The Oregon Department of Education released statewide test results for the 2012-13 school year on Thursday, and local districts seem to be falling below the state average in mathematics, reading, science and writing.

The 2013-14 school year will be the last that uses the Oregon Assessment of Knowledge and Skills (OAKS) test before switching to testing that is more in line with the Common Core State Standards, an initiative adopted by 45 states through which a student’s academic progress and critical thinking can be better evaluated, according to local administrators.

“This doesn’t test the Common Core State Standards, so there’s a real disconnect there,” said North Marion School District Superintendent Boyd Keyser. “Next year will be a whole new test so we’re not overly fixated on these numbers.”

According to results released by ODE, the percent of students meeting standards both statewide and locally declined except in high school reading and math.

Scores for grades 3-5 in the Woodburn School District declined by just a few points in math and reading, but the number of students who met or exceeded standards was half that of the state average.

“I’m disappointed but not surprised because we’ve had to make a lot of cuts,” said Superintendent Chuck Ransom. “I’m encouraged overall, though, because the growth trend is solid. We’re successful with our kids, looking ahead to graduation.”

Desiree Kiesel, the NMSD secondary vice principal of curriculum and testing coordinator, said that because students are learning off of CCSS, the test results don’t necessarily reflect student learning.

“We’re not happy with the test scores,” she clarified. “But we want the community to know we’re working hard to have those scores reflect what students are actually learning.”

The assessment results show 54.7 percent of North Marion High School juniors in 2011-12 met or exceeded requirements in math, but that percentage jumped to 64.4 percent in 2012-13. Reading scores for the same group are even more remarkable, jumping from 60 to 85.7 percent in one year.

“There is a lot more student ownership,” Kiesel said. “They’re learning that what they have to achieve goes beyond doing it just for a teacher or just for a grade. It’s learning that real-life application so they’re prepared for college and a career.”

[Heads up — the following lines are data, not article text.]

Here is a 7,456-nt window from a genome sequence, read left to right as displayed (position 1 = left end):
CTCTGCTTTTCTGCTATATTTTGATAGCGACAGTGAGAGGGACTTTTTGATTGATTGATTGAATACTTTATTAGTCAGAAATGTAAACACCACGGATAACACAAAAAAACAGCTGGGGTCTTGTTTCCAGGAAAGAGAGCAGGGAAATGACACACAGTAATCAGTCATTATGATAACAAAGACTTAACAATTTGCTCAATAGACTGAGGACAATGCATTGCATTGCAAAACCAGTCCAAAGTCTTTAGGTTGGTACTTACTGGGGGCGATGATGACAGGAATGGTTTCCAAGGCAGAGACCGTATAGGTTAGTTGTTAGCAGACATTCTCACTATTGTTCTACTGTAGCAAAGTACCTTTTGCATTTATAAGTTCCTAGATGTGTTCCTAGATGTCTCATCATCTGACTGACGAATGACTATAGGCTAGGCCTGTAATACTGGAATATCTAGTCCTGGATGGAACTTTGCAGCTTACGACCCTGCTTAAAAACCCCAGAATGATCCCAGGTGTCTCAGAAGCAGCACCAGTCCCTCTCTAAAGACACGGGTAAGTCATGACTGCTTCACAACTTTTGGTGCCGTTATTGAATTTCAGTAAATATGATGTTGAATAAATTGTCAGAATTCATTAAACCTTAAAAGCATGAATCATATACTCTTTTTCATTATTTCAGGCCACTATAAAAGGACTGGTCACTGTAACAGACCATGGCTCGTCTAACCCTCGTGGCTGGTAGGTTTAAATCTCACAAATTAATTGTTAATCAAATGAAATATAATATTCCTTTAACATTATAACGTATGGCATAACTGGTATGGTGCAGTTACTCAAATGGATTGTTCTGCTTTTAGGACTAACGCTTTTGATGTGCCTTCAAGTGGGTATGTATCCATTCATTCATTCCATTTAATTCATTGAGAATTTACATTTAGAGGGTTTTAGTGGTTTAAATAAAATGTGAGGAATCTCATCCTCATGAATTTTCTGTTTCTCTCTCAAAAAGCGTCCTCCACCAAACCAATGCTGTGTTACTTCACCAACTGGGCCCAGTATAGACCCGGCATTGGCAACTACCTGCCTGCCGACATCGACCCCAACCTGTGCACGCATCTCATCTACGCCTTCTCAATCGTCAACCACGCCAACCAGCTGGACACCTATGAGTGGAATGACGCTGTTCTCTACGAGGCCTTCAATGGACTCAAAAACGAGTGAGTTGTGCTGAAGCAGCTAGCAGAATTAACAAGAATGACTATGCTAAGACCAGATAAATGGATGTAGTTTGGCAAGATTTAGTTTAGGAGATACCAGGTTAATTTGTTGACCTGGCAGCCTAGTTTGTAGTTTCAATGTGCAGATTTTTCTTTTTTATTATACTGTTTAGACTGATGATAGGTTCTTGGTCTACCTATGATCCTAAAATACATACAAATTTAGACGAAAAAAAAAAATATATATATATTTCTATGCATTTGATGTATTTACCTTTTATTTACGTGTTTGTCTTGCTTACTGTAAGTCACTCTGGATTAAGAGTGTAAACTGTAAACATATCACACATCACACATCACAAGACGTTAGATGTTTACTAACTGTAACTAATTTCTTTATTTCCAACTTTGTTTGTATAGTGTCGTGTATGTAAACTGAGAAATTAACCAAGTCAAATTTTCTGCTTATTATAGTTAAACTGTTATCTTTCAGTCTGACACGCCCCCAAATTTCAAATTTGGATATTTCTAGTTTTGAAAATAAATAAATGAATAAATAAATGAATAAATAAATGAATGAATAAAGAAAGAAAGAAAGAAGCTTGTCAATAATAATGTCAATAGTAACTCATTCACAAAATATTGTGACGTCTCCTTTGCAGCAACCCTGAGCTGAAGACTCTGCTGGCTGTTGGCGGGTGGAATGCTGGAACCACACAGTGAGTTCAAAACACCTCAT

That ownership at the high school level is bleeding into parent-teacher conferences, which are now led by the students themselves, she added.

Woodburn’s juniors didn’t see quite the same amount of improvement, but the number of students meeting or exceeding standards improved by 4 percent in math and remained about the same in reading in science.

“The surge once you get to high school is mostly because there is a lot of support there,” Ransom said. “It’s the end of the road and we have to make sure those students graduate. That’s part of our strategic plan: We promise to help those kids succeed.”

However, the writing scores, which are only given to 11th-graders, dipped significantly, from 54.3 percent last year to 37.3 percent this year. North Marion juniors’ writing scores declined 10 percent as well. Statewide, percentages dipped 7 percent.

While North Marion High School is seeing big improvements in math and reading, other North Marion students dropped or remained stagnant in their scores, with eighth-graders taking a dive from 71.6 percent meeting and exceeding in math in 2011-12 to only 49.3 percent last year.

“That year (2011-12) was an anomaly; the 49.3 percent is more in line with what has historically been the percentage,” Keyser pointed out, adding that 45.3 percent of the same group of students met or exceeded the benchmark as seventh-graders.

“So they actually improved,” he added.

While administrators are positive about things happening in the classrooms, they admitted there are things that need to be worked on.

“We’re working on a math audit K-12 to see how we teach, what strategies are we using and how can we align across the curriculum,” Kiesel said, adding that technological strategies will also be explored.

“The single most important thing we can do is raise teacher performance,” added Julie Jackson, principal of North Marion Intermediate School. “We’re working on a new teacher performance system that’s a supportive role.”

In Woodburn, Ransom said there will be an increased focus on pre-kindergarten through second grade.

“We’ll never see a surge (in improved scores) unless we make sure kindergartners are ready for school before they walk in,” he said. “A significant number of kids are below grade level when they come into kindergarten, so we need to address that community need. If we don’t help them there, then we’re just playing catch up all the way up to high school.”

The role of the teacher has gotten tougher as the district enrollment continues to go up in both districts and staffing has decreased over the past few years.

“The reality is that you can’t drop teachers and instructional assistants and expect the same results,” Keyser said. “We are faced with the highest expectations ever and the lowest support ever.”

Around 20 percent of students will participate in a field test of the new Smarter Balanced assessment this spring, with full implementation of the test scheduled for the spring of 2015.

State Report Cards, which will highlight moves toward CCSS, are set to be released Oct. 10.

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